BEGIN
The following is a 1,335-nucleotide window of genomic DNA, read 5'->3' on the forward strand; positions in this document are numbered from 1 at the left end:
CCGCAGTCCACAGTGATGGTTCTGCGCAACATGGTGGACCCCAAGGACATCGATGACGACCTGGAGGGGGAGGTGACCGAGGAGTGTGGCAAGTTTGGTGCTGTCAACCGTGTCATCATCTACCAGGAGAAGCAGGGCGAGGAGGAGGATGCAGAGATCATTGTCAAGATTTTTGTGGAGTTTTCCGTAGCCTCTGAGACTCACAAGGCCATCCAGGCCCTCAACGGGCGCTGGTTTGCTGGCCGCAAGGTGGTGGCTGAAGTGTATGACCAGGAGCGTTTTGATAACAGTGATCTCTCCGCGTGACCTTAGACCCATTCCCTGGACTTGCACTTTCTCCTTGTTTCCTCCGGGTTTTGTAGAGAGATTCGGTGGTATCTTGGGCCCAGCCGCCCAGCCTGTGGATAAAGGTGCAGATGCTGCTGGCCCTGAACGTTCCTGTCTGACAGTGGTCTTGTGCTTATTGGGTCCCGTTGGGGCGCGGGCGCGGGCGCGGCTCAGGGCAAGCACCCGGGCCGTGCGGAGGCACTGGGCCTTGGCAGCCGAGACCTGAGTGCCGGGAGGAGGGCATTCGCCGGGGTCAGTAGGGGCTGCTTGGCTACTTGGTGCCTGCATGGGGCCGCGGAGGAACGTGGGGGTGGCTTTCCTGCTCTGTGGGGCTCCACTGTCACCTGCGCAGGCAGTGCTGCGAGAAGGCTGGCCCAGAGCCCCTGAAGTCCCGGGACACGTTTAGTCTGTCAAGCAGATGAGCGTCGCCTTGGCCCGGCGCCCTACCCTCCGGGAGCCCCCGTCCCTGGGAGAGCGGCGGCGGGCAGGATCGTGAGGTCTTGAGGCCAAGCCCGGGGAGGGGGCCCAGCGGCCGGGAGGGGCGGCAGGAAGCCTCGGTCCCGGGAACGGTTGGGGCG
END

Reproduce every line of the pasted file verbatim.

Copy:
The following is a 1,335-nucleotide window of genomic DNA, read 5'->3' on the forward strand; positions in this document are numbered from 1 at the left end:
CCGCAGTCCACAGTGATGGTTCTGCGCAACATGGTGGACCCCAAGGACATCGATGACGACCTGGAGGGGGAGGTGACCGAGGAGTGTGGCAAGTTTGGTGCTGTCAACCGTGTCATCATCTACCAGGAGAAGCAGGGCGAGGAGGAGGATGCAGAGATCATTGTCAAGATTTTTGTGGAGTTTTCCGTAGCCTCTGAGACTCACAAGGCCATCCAGGCCCTCAACGGGCGCTGGTTTGCTGGCCGCAAGGTGGTGGCTGAAGTGTATGACCAGGAGCGTTTTGATAACAGTGATCTCTCCGCGTGACCTTAGACCCATTCCCTGGACTTGCACTTTCTCCTTGTTTCCTCCGGGTTTTGTAGAGAGATTCGGTGGTATCTTGGGCCCAGCCGCCCAGCCTGTGGATAAAGGTGCAGATGCTGCTGGCCCTGAACGTTCCTGTCTGACAGTGGTCTTGTGCTTATTGGGTCCCGTTGGGGCGCGGGCGCGGGCGCGGCTCAGGGCAAGCACCCGGGCCGTGCGGAGGCACTGGGCCTTGGCAGCCGAGACCTGAGTGCCGGGAGGAGGGCATTCGCCGGGGTCAGTAGGGGCTGCTTGGCTACTTGGTGCCTGCATGGGGCCGCGGAGGAACGTGGGGGTGGCTTTCCTGCTCTGTGGGGCTCCACTGTCACCTGCGCAGGCAGTGCTGCGAGAAGGCTGGCCCAGAGCCCCTGAAGTCCCGGGACACGTTTAGTCTGTCAAGCAGATGAGCGTCGCCTTGGCCCGGCGCCCTACCCTCCGGGAGCCCCCGTCCCTGGGAGAGCGGCGGCGGGCAGGATCGTGAGGTCTTGAGGCCAAGCCCGGGGAGGGGGCCCAGCGGCCGGGAGGGGCGGCAGGAAGCCTCGGTCCCGGGAACGGTTGGGGCG